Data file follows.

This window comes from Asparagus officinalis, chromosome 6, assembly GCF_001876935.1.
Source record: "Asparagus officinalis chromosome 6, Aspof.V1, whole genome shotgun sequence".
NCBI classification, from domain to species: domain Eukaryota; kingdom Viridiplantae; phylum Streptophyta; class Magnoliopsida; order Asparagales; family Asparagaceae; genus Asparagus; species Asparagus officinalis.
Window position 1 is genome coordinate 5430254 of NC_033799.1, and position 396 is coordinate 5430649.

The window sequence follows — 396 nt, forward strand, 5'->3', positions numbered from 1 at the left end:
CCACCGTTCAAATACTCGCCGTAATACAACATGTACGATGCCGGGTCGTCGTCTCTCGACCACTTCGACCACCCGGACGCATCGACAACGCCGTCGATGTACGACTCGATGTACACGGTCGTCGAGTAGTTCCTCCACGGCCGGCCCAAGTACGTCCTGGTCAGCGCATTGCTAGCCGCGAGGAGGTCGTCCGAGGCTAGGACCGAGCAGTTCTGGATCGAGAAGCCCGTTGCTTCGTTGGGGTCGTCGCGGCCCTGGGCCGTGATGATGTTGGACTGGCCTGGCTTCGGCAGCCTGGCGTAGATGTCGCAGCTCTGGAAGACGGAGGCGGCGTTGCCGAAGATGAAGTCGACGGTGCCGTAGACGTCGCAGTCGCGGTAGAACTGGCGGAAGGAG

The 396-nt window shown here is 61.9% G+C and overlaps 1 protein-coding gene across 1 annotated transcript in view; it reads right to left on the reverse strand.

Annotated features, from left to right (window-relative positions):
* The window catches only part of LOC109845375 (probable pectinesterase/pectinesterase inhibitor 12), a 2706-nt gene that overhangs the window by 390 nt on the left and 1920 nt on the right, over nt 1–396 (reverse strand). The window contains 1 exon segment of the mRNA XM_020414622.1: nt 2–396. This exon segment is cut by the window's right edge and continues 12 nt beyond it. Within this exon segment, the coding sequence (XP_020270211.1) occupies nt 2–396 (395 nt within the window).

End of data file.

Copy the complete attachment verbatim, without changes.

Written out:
This window comes from Asparagus officinalis, chromosome 6, assembly GCF_001876935.1.
Source record: "Asparagus officinalis chromosome 6, Aspof.V1, whole genome shotgun sequence".
NCBI classification, from domain to species: domain Eukaryota; kingdom Viridiplantae; phylum Streptophyta; class Magnoliopsida; order Asparagales; family Asparagaceae; genus Asparagus; species Asparagus officinalis.
Window position 1 is genome coordinate 5430254 of NC_033799.1, and position 396 is coordinate 5430649.

The window sequence follows — 396 nt, forward strand, 5'->3', positions numbered from 1 at the left end:
CCACCGTTCAAATACTCGCCGTAATACAACATGTACGATGCCGGGTCGTCGTCTCTCGACCACTTCGACCACCCGGACGCATCGACAACGCCGTCGATGTACGACTCGATGTACACGGTCGTCGAGTAGTTCCTCCACGGCCGGCCCAAGTACGTCCTGGTCAGCGCATTGCTAGCCGCGAGGAGGTCGTCCGAGGCTAGGACCGAGCAGTTCTGGATCGAGAAGCCCGTTGCTTCGTTGGGGTCGTCGCGGCCCTGGGCCGTGATGATGTTGGACTGGCCTGGCTTCGGCAGCCTGGCGTAGATGTCGCAGCTCTGGAAGACGGAGGCGGCGTTGCCGAAGATGAAGTCGACGGTGCCGTAGACGTCGCAGTCGCGGTAGAACTGGCGGAAGGAG

The 396-nt window shown here is 61.9% G+C and overlaps 1 protein-coding gene across 1 annotated transcript in view; it reads right to left on the reverse strand.

Annotated features, from left to right (window-relative positions):
* The window catches only part of LOC109845375 (probable pectinesterase/pectinesterase inhibitor 12), a 2706-nt gene that overhangs the window by 390 nt on the left and 1920 nt on the right, over nt 1–396 (reverse strand). The window contains 1 exon segment of the mRNA XM_020414622.1: nt 2–396. This exon segment is cut by the window's right edge and continues 12 nt beyond it. Within this exon segment, the coding sequence (XP_020270211.1) occupies nt 2–396 (395 nt within the window).